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Drug Court conference to be held in Biloxi May 5-7

May 2, 2008

Media military analyst and former national drug policy director Barry McCaffrey is among the speakers scheduled for the Mississippi Association of Drug Court Professionals annual conference in Biloxi. McCaffrey will speak at 1 p.m. Tuesday, May 6, in the Magnolia Room at the Beau Rivage Hotel.

McCaffrey served for five years as director of the Office of National Drug Control Policy under President Bill Clinton. The highly decorated U.S. Army combat veteran and retired four- star general is a military and national security analyst whose commentary appears frequently on network news programs.

The three-day conference gets underway Monday, May 5, and runs through Wednesday, May 7. More than 200 people, including judges, drug court staff, law enforcement and correctional officers and drug treatment providers, are expected to attend the conference.

State Drug Court Coordinator Joey Craft of Clinton, president of the Mississippi Association of Drug Court Professionals, will convene the training conference at 1 p.m. Monday, May 5. Participants in the opening ceremony include new Commissioner of Public Safety Steve Simpson of Gulfport, 8th District Circuit Judge Vernon Cotten of Carthage, Biloxi Mayor A.J. Holloway, Mississippi Department of Corrections Field Officer John D. “Jack” Hollingsworth of Utica, and members of the Biloxi High School ROTC.

At 1:45 p.m. Monday, C. West Huddleston III of Alexandria, Va., will discuss the growing national drug court movement. Huddleston is executive director of the National Drug Court Institute and chief executive officer of the National Association of Drug Court Professionals.

Mississippi currently has 25 drug courts – 17 adult programs and eight juvenile programs. Five new programs have been created in the past year.

Craft said, “Drug courts continue to grow at a pace far greater than what we anticipated just a few years ago, and that is encouraging. With drug court legislation recently signed into law by Gov. Haley Barbour, the state is poised to see more growth in the number of drug courts and the number of Mississippians being served by drug courts. In the next 12 to 18 months, I would not be surprised to see the enrollment in drug court programs increase sharply.”

At the end of March, 1,582 people were enrolled in drug courts statewide, Craft said. During calendar year 2007, fines paid by drug court participants statewide amounted to $455,942, and fees participants paid to support the programs totaled $454,184. During the 2007 calendar year, 224 people graduated from drug court programs statewide. Women participating in drug court programs last year gave birth to 45 drug-free babies.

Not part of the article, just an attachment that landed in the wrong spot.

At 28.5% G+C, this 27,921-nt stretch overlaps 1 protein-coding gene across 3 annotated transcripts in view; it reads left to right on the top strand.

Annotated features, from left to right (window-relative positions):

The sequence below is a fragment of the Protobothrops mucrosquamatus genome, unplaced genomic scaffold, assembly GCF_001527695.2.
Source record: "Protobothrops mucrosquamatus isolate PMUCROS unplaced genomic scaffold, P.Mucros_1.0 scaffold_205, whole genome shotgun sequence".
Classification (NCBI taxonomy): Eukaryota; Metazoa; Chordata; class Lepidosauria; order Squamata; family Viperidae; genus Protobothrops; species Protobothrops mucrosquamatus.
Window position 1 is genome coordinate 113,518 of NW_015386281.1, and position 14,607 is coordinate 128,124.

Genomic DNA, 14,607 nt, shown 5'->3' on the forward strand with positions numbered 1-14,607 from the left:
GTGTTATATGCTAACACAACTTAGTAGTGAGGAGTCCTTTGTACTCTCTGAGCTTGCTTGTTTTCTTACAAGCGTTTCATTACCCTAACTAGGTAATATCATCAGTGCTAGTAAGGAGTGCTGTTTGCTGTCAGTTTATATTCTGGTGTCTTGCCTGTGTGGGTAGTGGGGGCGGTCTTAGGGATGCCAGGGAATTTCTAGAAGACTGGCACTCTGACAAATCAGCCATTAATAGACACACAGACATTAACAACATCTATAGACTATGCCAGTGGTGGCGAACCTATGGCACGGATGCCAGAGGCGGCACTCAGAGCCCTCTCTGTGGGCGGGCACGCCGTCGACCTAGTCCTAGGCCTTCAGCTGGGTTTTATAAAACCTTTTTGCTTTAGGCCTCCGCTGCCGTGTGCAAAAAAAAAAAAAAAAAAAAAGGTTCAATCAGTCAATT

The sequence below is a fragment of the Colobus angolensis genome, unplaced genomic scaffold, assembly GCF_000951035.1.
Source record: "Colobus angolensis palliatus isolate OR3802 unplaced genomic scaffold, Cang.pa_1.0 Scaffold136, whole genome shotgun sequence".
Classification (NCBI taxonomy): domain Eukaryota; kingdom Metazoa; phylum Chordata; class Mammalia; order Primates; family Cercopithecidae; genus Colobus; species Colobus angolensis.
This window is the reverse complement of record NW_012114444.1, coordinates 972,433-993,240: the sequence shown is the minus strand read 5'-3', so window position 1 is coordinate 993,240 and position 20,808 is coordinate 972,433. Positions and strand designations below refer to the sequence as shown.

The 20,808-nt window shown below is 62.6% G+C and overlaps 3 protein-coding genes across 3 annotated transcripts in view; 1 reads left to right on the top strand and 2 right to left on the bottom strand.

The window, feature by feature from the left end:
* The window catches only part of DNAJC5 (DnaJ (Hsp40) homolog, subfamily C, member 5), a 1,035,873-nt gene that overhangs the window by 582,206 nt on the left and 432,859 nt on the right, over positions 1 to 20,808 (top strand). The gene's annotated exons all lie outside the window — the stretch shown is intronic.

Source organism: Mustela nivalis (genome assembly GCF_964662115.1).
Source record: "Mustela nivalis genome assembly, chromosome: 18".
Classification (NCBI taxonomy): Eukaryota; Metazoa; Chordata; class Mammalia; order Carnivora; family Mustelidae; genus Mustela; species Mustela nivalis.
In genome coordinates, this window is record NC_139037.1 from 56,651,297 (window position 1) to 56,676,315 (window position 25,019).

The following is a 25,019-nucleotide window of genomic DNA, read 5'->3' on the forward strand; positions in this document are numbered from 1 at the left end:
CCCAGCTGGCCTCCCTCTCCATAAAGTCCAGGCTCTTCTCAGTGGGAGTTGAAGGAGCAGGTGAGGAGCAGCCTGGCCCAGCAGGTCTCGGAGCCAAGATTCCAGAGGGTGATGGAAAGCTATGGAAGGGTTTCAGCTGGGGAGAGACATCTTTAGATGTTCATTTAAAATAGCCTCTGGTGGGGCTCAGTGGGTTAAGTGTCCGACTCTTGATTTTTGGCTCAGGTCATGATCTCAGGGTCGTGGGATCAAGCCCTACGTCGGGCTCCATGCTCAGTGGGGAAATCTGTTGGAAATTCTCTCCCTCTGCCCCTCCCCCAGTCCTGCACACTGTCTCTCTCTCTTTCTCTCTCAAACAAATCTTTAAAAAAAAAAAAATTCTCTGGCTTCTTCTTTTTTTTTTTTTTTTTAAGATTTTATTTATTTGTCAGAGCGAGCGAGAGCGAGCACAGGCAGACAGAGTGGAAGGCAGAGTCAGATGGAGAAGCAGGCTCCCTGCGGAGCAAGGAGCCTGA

Senate Bill 2246, which becomes effective July 1, says that the State Drug Court Advisory Committee “shall establish through rules and regulations a viable and fiscally responsible plan to expand the number of adult and juvenile drug court programs operating in Mississippi. These rules and regulations shall include plans to increase participation in existing and future programs while maintaining their voluntary nature.”

Drug courts seek to rehabilitate drug-using offenders through drug treatment and intense supervision with drug testing and frequent court appearances. Drug courts offer the incentive of a chance to remain out of jail, and the sanction of a jail sentence if participants fail to remain drug-free and in compliance with all program requirements.

Tuesday’s MADCP program will start with an 8 a.m. presentation from Delbert Boone, a recovering alcoholic and drug addict who spent time in prison in Missouri and Kansas. Boone began developing a drug abuse treatment program while he was in prison. The former high school teacher, coach, parole officer and drug counselor operates a consulting firm in New York City.

Supreme Court Chief Justice James W. Smith Jr. will open Wednesday’s program at 8 a.m.

Other speakers during the three-day program include:

• Peter Baker, director of the Durham Drug Treatment Courts in Durham, N.C.;

• Jim Binion and Greg Brannon of Advanced Computer Technologies, a web design and case management software development company in Montgomery, Ala.;

• Lt. Chris Clausi of the Franklin, Tenn., Police Department, a member of the Tennessee 21st Judicial District Drug Court;

• Pat Cooper, former McComb school superintendent, now chief executive officer of the New Orleans-based Early Childhood and Family Learning Foundation;

• Philip Hemphill, program director of the Professional Enhancement program at Pine Grove Behavioral Health and Addiction Services in Hattiesburg;

• Dorothy Idleburg, Ph.D., professor of sociology and social work, Department of Social Sciences at Alcorn State University;

• Capt. Jeff Killion, Mississippi Bureau of Narcotics;

• Don Lindley, probation officer and lab director for the 14th Circuit Drug Court in Lincoln, Pike and Walthall counties;

• Attorney Lisa S. Nored, associate professor, chair of the Department of Administration of Justice and director of the Mississippi Statistical Analysis Center at the University of Southern Mississippi;

• Dr. Ellen Ovson, medical director of Gentle Path sexual disorders treatment program at Pine Grove Behavioral Medicine and Addiction Services in Hattiesburg;

• U.S. Magistrate Judge Mike Parker of Hattiesburg, former Hinds County Drug Court judge;

• Circuit Judge Michael Taylor, who oversees the 14th Circuit Drug Court;

• Meghan Wheeler, project director of the education, research and training division of the National Drug Court Institute.

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